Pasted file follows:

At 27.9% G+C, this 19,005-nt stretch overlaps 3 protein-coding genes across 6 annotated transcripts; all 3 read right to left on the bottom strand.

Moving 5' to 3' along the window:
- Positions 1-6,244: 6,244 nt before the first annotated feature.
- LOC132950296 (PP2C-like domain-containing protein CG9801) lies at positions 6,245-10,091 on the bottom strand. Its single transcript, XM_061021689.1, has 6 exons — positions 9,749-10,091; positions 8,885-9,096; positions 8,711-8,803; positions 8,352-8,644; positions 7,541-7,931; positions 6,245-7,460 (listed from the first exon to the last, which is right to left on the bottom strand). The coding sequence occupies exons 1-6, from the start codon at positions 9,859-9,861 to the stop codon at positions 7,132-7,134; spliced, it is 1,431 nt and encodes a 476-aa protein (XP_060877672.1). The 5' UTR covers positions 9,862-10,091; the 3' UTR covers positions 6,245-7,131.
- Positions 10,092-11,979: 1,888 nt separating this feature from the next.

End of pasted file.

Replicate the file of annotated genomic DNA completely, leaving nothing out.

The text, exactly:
At 27.9% G+C, this 19,005-nt stretch overlaps 3 protein-coding genes across 6 annotated transcripts; all 3 read right to left on the bottom strand.

Moving 5' to 3' along the window:
- Positions 1-6,244: 6,244 nt before the first annotated feature.
- LOC132950296 (PP2C-like domain-containing protein CG9801) lies at positions 6,245-10,091 on the bottom strand. Its single transcript, XM_061021689.1, has 6 exons — positions 9,749-10,091; positions 8,885-9,096; positions 8,711-8,803; positions 8,352-8,644; positions 7,541-7,931; positions 6,245-7,460 (listed from the first exon to the last, which is right to left on the bottom strand). The coding sequence occupies exons 1-6, from the start codon at positions 9,859-9,861 to the stop codon at positions 7,132-7,134; spliced, it is 1,431 nt and encodes a 476-aa protein (XP_060877672.1). The 5' UTR covers positions 9,862-10,091; the 3' UTR covers positions 6,245-7,131.
- Positions 10,092-11,979: 1,888 nt separating this feature from the next.